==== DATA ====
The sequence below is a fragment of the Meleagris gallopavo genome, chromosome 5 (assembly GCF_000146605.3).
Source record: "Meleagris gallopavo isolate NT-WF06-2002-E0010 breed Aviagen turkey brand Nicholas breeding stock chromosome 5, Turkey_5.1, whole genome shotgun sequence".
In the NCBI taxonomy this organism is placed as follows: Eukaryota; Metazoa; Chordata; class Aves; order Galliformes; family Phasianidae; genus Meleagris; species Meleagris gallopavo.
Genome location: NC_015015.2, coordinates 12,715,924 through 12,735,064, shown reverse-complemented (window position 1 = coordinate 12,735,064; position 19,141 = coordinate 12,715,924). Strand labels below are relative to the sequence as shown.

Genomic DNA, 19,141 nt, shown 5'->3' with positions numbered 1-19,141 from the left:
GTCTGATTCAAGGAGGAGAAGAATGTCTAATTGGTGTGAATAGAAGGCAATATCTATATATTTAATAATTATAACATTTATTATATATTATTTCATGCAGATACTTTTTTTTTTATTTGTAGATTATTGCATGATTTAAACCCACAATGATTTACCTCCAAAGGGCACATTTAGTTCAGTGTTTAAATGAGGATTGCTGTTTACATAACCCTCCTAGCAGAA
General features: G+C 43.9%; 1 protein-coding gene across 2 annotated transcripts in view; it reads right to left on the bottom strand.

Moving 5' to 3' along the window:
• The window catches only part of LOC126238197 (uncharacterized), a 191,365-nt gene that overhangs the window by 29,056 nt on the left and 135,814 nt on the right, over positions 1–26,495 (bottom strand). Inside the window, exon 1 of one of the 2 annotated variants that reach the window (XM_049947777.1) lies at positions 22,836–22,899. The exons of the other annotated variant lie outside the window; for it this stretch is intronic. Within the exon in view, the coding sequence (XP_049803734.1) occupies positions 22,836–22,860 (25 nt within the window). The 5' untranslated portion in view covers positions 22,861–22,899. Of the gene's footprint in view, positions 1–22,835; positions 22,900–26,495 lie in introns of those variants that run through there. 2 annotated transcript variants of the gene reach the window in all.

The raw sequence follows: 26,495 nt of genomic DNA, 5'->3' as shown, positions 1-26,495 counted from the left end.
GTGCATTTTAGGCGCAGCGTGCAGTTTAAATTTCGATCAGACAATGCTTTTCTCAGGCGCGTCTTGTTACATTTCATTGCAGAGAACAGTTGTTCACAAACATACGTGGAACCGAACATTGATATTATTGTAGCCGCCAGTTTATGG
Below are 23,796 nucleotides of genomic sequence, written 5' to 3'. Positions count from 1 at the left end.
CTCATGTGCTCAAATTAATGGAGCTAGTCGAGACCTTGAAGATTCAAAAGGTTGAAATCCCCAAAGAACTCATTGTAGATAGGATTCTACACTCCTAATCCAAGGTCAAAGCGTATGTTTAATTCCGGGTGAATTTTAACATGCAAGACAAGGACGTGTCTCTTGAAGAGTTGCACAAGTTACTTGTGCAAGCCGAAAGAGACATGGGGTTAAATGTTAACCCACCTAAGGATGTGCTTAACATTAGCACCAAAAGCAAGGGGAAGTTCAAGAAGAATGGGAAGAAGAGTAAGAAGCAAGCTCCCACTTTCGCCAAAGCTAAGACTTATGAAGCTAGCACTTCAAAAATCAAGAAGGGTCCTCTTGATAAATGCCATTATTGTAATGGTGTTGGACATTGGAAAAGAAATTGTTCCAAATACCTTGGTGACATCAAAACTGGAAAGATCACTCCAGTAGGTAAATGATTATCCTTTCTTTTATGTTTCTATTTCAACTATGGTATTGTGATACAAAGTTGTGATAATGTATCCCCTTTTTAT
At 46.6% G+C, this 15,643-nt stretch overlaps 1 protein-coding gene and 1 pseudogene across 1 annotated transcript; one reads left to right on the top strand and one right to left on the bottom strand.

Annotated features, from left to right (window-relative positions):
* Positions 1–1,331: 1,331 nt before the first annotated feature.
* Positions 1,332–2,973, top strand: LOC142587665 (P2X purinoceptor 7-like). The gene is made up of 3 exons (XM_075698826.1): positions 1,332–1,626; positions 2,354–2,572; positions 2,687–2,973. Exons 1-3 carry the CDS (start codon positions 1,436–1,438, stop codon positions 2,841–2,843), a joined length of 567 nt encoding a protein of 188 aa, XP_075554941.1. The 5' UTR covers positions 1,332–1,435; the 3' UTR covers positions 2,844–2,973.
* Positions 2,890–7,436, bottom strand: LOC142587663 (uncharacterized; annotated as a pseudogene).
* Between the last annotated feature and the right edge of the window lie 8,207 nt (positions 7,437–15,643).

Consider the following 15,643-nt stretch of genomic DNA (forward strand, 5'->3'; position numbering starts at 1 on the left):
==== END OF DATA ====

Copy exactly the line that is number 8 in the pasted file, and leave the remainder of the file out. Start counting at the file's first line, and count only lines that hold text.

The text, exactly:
Moving 5' to 3' along the window: